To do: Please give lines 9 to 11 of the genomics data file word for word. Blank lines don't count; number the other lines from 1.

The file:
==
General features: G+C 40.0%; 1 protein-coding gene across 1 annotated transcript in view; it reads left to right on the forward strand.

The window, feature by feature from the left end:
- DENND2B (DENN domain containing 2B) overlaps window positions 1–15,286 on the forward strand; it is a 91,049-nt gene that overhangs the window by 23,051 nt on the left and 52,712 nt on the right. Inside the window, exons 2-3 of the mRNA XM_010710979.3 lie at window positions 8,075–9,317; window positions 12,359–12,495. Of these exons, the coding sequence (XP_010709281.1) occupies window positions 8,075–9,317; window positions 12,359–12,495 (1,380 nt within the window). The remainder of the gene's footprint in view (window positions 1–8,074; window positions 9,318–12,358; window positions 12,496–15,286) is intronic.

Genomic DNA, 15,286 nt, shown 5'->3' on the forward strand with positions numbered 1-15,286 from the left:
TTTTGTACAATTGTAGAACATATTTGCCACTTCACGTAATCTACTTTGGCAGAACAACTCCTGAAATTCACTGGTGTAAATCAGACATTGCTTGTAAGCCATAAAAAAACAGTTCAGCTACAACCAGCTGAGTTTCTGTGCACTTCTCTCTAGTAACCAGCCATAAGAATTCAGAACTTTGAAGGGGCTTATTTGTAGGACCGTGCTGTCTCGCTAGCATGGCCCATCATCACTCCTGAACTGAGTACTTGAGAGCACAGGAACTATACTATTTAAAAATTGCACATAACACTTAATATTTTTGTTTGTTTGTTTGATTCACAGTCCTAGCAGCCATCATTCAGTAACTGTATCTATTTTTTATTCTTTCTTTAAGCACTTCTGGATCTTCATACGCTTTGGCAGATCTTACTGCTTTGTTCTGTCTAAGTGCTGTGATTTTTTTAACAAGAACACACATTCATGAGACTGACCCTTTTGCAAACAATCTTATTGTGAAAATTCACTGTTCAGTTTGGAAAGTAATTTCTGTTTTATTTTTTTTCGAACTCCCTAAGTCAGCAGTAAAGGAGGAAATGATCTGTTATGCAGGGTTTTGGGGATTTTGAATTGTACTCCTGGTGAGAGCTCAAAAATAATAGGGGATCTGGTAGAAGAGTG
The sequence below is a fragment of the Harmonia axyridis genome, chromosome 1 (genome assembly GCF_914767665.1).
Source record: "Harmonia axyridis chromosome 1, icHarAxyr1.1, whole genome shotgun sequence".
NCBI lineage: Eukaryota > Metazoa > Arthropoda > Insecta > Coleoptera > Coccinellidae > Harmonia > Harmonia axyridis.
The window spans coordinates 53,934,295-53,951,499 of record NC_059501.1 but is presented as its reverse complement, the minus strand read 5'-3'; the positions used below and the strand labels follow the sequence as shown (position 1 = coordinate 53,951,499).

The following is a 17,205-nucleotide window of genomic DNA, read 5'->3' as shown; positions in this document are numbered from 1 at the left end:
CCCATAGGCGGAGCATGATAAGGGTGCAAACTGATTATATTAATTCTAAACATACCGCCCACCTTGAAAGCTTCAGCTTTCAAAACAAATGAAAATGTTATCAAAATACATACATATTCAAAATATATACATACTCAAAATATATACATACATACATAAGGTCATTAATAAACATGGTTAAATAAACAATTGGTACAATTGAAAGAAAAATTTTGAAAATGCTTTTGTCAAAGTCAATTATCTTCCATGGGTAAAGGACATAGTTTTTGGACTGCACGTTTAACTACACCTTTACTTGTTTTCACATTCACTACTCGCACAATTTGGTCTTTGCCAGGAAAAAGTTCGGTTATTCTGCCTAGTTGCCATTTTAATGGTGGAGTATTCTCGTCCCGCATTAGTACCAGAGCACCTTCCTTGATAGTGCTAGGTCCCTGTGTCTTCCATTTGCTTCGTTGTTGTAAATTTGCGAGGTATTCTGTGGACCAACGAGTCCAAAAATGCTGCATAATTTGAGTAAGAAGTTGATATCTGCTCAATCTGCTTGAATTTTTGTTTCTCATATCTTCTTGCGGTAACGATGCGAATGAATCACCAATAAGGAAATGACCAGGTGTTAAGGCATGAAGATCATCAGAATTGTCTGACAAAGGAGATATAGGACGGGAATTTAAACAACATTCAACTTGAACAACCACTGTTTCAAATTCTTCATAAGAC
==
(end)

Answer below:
The window spans coordinates 53,934,295-53,951,499 of record NC_059501.1 but is presented as its reverse complement, the minus strand read 5'-3'; the positions used below and the strand labels follow the sequence as shown (position 1 = coordinate 53,951,499).

The following is a 17,205-nucleotide window of genomic DNA, read 5'->3' as shown; positions in this document are numbered from 1 at the left end:
CCCATAGGCGGAGCATGATAAGGGTGCAAACTGATTATATTAATTCTAAACATACCGCCCACCTTGAAAGCTTCAGCTTTCAAAACAAATGAAAATGTTATCAAAATACATACATATTCAAAATATATACATACTCAAAATATATACATACATACATAAGGTCATTAATAAACATGGTTAAATAAACAATTGGTACAATTGAAAGAAAAATTTTGAAAATGCTTTTGTCAAAGTCAATTATCTTCCATGGGTAAAGGACATAGTTTTTGGACTGCACGTTTAACTACACCTTTACTTGTTTTCACATTCACTACTCGCACAATTTGGTCTTTGCCAGGAAAAAGTTCGGTTATTCTGCCTAGTTGCCATTTTAATGGTGGAGTATTCTCGTCCCGCATTAGTACCAGAGCACCTTCCTTGATAGTGCTAGGTCCCTGTGTCTTCCATTTGCTTCGTTGTTGTAAATTTGCGAGGTATTCTGTGGACCAACGAGTCCAAAAATGCTGCATAATTTGAGTAAGAAGTTGATATCTGCTCAATCTGCTTGAATTTTTGTTTCTCATATCTTCTTGCGGTAACGATGCGAATGAATCACCAATAAGGAAATGACCAGGTGTTAAGGCATGAAGATCATCAGAATTGTCTGACAAAGGAGATATAGGACGGGAATTTAAACAACATTCAACTTGAACAACCACTGTTTCAAATTCTTCATAAGAC